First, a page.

2. The reversible safety wire pliers as set forth in claim 1, wherein said shank has an enlarged portion at one end slightly smaller than the interior diameter of said sleeve, and further comprising a compression spring surrounding said shank within said sleeve, biasing against the enlarged end of said shank at one end and against a portion of said gear holding means at the other end.
3. The reversible safety wire pliers as set forth in claim 2, wherein said plier arms releasable locking means includes:
a hook shaped latch mounted on the plier arm opposing said sleeve housing;
a generally U-shaped bracket affixed on said sleeve housing with its bottom portion spaced away therefrom to form a tubular portion, said tubular portion extending longitudinally therealong and having a longitudinally extending slot in the latch-adjacent side, said slot adapted to receive said latch when said plier arms are squeezed together;
an arm mounted for longitudinal slidable movement along said sleeve;
said arm having a rearward portion adapted to slide within the tubular portion of said U-bracket and of a length slightly longer than the tubular portion, whereby said rearward portion will project beyond the end of said tubular portion;
the rearward portion of said arm having a slot therein corresponding to the slot in said tubular portion;
said latch having a surface sloped towards the open portion of the hook; and
means for biasing said arm away from the hook portion of said latch and parallel to said sleeve, whereby squeezing together of the plier arms will cause the sloped to surface of the latch to overcome the bias of said arm, sliding the arm until passing the hook of said latch, the biasing means then holding the arm against the hook such that the plier arms cannot be released without first overcoming the bias of said biasing means.
4. The reversible safety wire pliers as set forth in claim 3, wherein said means removably connected to said sleeve for holding said gears in their longitudinal position along said shank includes:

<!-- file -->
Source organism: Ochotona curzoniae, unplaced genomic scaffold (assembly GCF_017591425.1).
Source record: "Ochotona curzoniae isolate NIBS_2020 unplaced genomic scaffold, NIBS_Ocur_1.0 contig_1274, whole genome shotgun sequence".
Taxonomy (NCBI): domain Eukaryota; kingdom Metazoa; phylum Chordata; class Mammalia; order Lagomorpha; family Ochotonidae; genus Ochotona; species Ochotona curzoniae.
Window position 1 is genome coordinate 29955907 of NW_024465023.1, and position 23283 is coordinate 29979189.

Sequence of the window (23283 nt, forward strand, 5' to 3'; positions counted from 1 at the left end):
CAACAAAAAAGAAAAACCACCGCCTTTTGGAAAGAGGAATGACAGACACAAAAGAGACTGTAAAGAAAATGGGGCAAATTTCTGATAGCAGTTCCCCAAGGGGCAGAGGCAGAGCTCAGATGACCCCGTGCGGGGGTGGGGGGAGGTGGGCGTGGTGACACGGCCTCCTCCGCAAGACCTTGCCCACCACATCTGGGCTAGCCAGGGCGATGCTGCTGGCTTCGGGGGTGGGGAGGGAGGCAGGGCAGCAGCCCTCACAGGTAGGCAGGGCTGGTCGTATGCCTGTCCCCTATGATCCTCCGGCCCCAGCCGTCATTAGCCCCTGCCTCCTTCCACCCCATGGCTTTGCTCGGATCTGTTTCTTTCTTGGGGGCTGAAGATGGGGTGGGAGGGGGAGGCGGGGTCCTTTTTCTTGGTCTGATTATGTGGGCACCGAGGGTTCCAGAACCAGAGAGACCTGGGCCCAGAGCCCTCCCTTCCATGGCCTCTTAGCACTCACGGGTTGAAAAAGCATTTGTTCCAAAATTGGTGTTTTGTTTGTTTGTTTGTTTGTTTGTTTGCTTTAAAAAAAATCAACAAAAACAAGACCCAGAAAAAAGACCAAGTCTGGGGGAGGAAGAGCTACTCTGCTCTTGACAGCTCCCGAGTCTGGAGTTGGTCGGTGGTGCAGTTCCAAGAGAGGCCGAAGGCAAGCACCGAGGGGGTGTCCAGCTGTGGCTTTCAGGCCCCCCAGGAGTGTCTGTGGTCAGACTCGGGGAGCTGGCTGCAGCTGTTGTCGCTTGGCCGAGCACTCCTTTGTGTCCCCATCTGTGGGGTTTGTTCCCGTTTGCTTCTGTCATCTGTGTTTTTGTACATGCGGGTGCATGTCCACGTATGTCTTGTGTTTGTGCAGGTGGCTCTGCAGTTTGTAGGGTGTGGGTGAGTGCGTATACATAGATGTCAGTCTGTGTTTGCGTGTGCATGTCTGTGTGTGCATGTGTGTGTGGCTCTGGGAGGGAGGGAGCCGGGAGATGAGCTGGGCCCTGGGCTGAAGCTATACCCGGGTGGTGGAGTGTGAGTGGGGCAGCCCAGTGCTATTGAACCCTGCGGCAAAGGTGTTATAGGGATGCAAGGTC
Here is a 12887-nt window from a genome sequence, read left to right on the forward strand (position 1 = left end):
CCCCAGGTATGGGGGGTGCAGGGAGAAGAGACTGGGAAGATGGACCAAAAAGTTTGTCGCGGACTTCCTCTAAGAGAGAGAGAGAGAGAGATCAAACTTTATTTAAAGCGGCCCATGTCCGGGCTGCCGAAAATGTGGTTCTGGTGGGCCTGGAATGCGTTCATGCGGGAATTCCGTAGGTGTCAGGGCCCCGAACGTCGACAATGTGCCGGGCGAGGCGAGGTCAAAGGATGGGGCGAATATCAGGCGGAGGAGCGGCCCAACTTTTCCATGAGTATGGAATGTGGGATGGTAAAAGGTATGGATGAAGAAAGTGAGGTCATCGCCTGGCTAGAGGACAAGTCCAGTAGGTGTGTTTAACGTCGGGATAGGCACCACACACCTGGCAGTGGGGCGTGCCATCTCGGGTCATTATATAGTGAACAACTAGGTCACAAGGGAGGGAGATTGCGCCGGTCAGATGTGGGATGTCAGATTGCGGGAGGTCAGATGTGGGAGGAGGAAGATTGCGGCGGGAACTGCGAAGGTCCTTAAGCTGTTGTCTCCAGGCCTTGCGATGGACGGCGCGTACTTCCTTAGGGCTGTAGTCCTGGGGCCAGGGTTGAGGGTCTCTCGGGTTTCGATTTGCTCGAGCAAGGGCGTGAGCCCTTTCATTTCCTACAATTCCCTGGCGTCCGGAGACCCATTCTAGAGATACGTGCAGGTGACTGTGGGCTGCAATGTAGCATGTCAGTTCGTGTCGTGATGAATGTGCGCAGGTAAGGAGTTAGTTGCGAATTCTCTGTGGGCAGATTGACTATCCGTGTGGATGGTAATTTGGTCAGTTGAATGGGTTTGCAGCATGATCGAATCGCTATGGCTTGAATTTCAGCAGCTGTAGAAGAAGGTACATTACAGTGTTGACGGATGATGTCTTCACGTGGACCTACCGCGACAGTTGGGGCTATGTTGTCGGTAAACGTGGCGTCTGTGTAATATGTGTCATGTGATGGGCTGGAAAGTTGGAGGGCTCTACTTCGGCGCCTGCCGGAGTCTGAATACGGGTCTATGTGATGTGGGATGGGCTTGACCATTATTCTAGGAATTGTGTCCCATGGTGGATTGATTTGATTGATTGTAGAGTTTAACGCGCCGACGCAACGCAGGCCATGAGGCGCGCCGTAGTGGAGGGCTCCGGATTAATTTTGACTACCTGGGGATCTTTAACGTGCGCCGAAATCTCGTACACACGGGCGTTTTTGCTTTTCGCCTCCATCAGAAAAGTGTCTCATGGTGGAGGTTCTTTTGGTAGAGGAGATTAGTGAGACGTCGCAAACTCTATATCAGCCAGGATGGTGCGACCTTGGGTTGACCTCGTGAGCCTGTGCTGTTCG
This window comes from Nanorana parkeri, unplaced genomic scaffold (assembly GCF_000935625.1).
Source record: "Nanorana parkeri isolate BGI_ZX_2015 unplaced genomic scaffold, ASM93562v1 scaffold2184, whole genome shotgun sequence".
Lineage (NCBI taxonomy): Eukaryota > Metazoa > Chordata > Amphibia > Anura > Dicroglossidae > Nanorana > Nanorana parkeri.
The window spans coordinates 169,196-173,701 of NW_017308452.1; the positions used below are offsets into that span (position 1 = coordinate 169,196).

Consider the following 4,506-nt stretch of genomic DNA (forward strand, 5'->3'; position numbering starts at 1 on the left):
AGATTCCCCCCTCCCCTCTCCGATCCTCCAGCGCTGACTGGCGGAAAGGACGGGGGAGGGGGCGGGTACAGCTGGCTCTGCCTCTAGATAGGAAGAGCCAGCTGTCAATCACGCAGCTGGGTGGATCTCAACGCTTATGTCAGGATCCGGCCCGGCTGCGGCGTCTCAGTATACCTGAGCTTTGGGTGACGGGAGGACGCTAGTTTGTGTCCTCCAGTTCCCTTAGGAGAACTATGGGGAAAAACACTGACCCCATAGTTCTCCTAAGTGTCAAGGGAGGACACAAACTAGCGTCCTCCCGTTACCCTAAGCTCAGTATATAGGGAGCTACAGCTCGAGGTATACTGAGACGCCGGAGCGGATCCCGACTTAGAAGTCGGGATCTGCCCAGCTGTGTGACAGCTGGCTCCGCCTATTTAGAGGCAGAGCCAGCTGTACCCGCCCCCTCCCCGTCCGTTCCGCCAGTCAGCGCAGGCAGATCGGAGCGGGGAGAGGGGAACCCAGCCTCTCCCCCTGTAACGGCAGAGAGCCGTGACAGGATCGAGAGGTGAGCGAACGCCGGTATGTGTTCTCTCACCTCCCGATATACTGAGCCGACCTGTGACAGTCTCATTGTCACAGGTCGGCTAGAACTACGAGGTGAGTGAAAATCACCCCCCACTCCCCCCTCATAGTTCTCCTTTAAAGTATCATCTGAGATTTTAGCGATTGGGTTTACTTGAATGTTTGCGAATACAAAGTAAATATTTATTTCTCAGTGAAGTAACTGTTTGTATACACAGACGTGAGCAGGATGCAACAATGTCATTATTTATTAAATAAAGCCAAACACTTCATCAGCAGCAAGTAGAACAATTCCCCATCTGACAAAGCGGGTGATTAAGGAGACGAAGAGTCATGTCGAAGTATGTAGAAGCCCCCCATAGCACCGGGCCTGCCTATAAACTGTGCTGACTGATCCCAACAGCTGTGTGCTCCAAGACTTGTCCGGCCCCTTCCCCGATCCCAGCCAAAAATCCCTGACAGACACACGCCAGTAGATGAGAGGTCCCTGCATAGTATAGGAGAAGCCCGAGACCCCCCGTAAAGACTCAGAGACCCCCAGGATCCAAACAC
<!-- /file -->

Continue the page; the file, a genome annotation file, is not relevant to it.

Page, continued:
a snap ring removably inserted within an annular groove along the inside of said enlarged portion of said sleeve adjacent the end thereof, said locking ring adapted to bear against one end of said toothed gears when positioned within said annular groove;
a first removable stop key slidably inserted through a slot perpendicular to the longitudinal axis of said sleeve, the inner projecting edge of said stop key curved to conform to the outside diameter of said shaft and located to bear between said toothed gears, said first stop key having an outside edge curved to confrom to the outer diameter of said sleeve when inserted in its slot such that said sleeve housing will hold said stop in place within its slot in said sleeve; and
a second removable stop key slidably inserted through a slot perpendicular to the longitudinal axis of said sleeve, the inner projecting edge of said stop key curved to conform to the outside diameter of said shaft and located between one end of one toothed gear and said spring means, said second stop key having an outside edge curved to conform to the outer diameter of said sleeve when inserted in its slot such that said sleeve housing will hold said stop in place within its slot in said sleeve.
Description
TECHNICAL FIELD

The present invention relates generally to safety wire pliers and more particularly to improved safety wire pliers capable of reversible twisting action.

BACKGROUND ART

In the manufacture of machinery subject to continuous vibration, it is common to provide additional security to maintain the various bolts in their tightened condition. This is especially critical in the aerospace and aircraft industry, where the loosening of a bolt can have catastrophic results.

The most common apparatus for securing bolts in their tightened positions is safety wire tied between two or more bolt heads. The bolts are specially made with an aperture in the bolt head; the wire being inserted therethrough and looped around each bolt head. In order to maintain a taut wire between the bolt heads, as well as to bias each looped portion towards the machinery, the strands of the safety wire are twisted before being tied to an adjacent bolt. Conventional safety wire pliers are employed to impart this twist from the first bolt to the second. After looping the safety wire about the second bolt head, the strands are twisted in the opposite direction and tied off or tied to a third bolt.

Although the inventor knows of pliers which are utilized in the art of securing safety wires to bolt heads, all such known pliers are only capable of twisting action in a single direction. Thus, after wiring the first bolt head and looping the wire around the second bolt head, the safety wire pliers must be manually twisted in the opposite direction before tying the safety wire.

A second inconvenience of conventional safety wire pliers is that it is necessary to use two hands to manually lock the pliers onto the pair of safety wire strands. Release of the wires is a simpler task, which does not require the use of both hands. This manual locking of the pliers, though not a critical problem, is an inconvenience which decreases the efficiency of the tool in its normal operation.